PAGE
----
Short-stay fines threat

Gov­ern­ment Bill to en­sure providers ‘play by the rules’

Sunday Tasmanian - - News - JACK PAYNTER

SHORT-STAY ac­com­mo­da­tion plat­forms such as Airbnb and HomeAway could be hit with fines of al­most $16,000 un­der new laws.

The laws, in­tro­duced to par­lia­ment late last week, would see book­ing plat­forms fined $15,900 for fail­ing to re­ceive or dis­play rel­e­vant in­for­ma­tion on list­ings.

Hosts could also be hit with a $7950 penalty for fail­ing to pro­vide in­for­ma­tion or sup­ply­ing false or mislead­ing in­for­ma­tion to book­ing plat­forms.

The Short Stay Ac­com­mo­da­tion Bill would re­quire hosts to sup­ply book­ing web­sites with cer­tain in­for­ma­tion, in­clud­ing the plan­ning per­mit num­ber for the prop­erty.

Book­ing plat­forms would then be re­quired to dis­play per­mit num­bers on ev­ery list­ing and pro­vide them to the Build­ing Con­trol di­rec­tor at the end of each fi­nan­cial quar­ter.

Plan­ning Min­is­ter Roger Jaen­sch said the new laws would make sure ev­ery­one was “play­ing by the rules”, but the Op­po­si­tion slammed the Gov­ern­ment for wait­ing un­til the fi­nal sit­ting day of the year to in­tro­duce the leg­is­la­tion.

“Thanks to the in­ac­tion of the Lib­eral Gov­ern­ment there won’t be any ac­tion un­til next March, at the ear­li­est,” Op­po­si­tion hous­ing spokesman Josh Wil­lie said.

“The Gov­ern­ment has been ir­re­spon­si­ble by dereg­u­lat­ing short-stay ac­com­mo­da­tion, not en­forc­ing com­pli­ance and fail­ing to set up ap­pro­pri­ate data to mon­i­tor the im­pact on the pri­vate rental mar­ket.”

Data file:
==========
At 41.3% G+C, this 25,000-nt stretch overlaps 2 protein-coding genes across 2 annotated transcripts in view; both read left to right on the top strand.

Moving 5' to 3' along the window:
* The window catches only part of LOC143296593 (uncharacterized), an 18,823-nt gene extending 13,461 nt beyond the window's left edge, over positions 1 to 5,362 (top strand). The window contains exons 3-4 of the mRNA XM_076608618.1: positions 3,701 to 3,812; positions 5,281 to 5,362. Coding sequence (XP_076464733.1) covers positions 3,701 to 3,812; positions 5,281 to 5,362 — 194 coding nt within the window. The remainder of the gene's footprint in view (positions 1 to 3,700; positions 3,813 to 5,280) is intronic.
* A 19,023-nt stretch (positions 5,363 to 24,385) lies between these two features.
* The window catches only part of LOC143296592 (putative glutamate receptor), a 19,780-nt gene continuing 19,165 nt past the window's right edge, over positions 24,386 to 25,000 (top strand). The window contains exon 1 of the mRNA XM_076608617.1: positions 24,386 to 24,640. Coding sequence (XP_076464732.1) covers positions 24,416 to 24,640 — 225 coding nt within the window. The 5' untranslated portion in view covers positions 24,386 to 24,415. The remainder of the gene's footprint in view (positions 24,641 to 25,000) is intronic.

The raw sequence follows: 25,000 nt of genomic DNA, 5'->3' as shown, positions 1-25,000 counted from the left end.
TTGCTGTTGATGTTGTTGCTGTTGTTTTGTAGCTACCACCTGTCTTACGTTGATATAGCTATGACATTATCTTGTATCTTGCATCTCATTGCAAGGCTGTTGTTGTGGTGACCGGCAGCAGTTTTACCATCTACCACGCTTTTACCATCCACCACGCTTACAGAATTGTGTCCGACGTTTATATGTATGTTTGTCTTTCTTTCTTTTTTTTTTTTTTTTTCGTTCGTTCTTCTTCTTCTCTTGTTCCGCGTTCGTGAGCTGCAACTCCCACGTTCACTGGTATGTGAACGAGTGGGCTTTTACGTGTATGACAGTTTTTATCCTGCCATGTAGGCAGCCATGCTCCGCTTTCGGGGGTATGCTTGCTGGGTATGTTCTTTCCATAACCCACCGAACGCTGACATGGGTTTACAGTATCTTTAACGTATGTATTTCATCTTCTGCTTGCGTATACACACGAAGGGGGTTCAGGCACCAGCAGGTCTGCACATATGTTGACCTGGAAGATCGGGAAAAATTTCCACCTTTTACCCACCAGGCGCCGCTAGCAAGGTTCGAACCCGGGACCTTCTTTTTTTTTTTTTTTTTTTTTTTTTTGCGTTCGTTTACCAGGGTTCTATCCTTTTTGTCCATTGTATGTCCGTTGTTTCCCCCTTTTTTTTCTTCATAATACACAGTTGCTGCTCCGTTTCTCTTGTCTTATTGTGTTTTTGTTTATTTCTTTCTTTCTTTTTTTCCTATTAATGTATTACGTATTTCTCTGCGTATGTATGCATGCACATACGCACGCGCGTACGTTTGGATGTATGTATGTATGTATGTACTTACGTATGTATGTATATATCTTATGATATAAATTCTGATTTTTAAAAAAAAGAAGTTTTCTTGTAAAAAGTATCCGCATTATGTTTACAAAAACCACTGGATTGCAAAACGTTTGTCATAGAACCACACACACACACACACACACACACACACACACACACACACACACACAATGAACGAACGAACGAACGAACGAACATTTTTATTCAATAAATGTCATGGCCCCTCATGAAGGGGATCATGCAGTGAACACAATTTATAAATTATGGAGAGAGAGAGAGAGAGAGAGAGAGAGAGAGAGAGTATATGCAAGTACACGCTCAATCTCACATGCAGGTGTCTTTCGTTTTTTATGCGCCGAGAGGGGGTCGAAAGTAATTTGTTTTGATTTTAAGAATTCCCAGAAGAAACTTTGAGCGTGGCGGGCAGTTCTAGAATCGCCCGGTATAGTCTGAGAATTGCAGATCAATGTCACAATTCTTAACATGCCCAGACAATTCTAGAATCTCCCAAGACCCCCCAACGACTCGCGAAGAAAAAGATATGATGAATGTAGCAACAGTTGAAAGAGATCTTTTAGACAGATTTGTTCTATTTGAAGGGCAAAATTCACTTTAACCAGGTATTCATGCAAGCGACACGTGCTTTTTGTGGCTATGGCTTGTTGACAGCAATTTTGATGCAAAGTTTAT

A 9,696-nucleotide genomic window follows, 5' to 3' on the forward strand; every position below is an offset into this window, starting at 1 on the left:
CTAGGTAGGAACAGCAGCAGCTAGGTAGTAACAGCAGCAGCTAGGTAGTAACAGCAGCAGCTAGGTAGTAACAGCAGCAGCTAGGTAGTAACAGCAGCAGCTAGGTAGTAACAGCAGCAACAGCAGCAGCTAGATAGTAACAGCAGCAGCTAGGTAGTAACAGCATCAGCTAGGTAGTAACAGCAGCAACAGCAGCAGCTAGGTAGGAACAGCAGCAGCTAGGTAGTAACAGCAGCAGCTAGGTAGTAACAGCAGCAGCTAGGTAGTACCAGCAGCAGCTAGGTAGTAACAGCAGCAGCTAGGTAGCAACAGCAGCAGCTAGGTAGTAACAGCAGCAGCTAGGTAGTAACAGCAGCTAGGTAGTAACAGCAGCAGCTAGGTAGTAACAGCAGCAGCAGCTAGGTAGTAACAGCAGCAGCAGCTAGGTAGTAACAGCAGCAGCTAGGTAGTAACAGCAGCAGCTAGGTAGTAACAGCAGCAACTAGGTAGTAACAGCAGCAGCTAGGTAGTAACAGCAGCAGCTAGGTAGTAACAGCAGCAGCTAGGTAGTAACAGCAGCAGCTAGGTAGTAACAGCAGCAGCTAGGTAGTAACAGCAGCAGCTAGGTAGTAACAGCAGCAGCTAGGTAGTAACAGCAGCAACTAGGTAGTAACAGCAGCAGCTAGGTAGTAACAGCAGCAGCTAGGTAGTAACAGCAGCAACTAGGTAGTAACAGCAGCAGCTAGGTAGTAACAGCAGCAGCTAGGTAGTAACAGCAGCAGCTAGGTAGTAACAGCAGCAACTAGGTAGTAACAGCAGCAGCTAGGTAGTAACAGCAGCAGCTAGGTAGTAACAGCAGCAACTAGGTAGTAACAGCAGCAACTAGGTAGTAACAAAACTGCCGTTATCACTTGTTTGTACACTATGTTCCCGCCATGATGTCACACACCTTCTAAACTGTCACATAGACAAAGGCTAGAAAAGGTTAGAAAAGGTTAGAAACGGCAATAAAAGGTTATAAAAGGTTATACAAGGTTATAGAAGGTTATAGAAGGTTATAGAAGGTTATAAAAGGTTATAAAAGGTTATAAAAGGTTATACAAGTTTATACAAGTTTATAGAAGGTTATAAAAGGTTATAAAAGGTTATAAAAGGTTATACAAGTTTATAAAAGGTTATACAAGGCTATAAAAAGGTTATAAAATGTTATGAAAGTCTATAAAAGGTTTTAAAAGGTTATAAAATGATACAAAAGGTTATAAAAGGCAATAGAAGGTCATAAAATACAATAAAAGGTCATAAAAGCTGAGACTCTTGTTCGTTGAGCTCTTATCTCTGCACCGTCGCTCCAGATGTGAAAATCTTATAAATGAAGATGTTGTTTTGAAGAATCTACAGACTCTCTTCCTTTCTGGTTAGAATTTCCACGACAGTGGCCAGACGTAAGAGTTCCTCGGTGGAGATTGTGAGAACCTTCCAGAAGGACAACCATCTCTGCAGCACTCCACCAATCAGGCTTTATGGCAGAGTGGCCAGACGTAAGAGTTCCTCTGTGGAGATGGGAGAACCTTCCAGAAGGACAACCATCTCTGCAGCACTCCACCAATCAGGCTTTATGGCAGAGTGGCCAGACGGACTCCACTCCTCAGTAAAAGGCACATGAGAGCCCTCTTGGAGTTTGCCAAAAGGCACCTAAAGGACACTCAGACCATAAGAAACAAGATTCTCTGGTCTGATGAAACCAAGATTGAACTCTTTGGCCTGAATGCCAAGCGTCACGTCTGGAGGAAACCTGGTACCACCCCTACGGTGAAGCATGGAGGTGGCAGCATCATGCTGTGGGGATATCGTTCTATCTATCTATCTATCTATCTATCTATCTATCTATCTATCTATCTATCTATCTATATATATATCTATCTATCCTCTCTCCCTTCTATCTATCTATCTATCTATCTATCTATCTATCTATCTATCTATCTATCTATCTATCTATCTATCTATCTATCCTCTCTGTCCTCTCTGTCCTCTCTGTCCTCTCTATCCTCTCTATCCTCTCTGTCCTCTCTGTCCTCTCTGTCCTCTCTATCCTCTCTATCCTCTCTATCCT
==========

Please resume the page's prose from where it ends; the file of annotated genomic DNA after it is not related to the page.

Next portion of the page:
Mr Jaen­sch said the new laws would paint a clear pic­ture of short-stay ac­com­mo­da­tion by us­ing the data col­lected to as­sist with fur­ther pol­icy devel­op­ment and en­sure com­pli­ance with build­ing, health and safety re­quire­ments.

“Tas­ma­ni­ans have em- braced the shar­ing econ­omy and the Gov­ern­ment is com­mit­ted to en­sur­ing it con­tin­ues to play a pos­i­tive role in our vis­i­tor econ­omy and com­mu­nity,” he said.

HomeAway, which crit­i­cised the draft leg­is­la­tion when it was re­leased in Septem­ber, said it was pleased the Gov­ern­ment had man­dated the col­lec­tion of data from both a host list­ing a pri­mary res­i­dence or a sec­ondary prop­erty.

“HomeAway ap­pre­ci­ates the Gov­ern­ment recog­nised there were is­sues with its orig­i­nal Bill and clar­i­fied a num­ber of our con­cerns, par­tic­u­larly man­dat­ing the col­lec­tion of data for the en­tire short-term rental in­dus­try,” a spokesman said.

An Airbnb spokesman said it would look closely at the de­tail and was “sup­port­ive of the in­tent of the Bill, which will en­sure greater trans­parency and al­low fam­i­lies to earn ex­tra in­come”.

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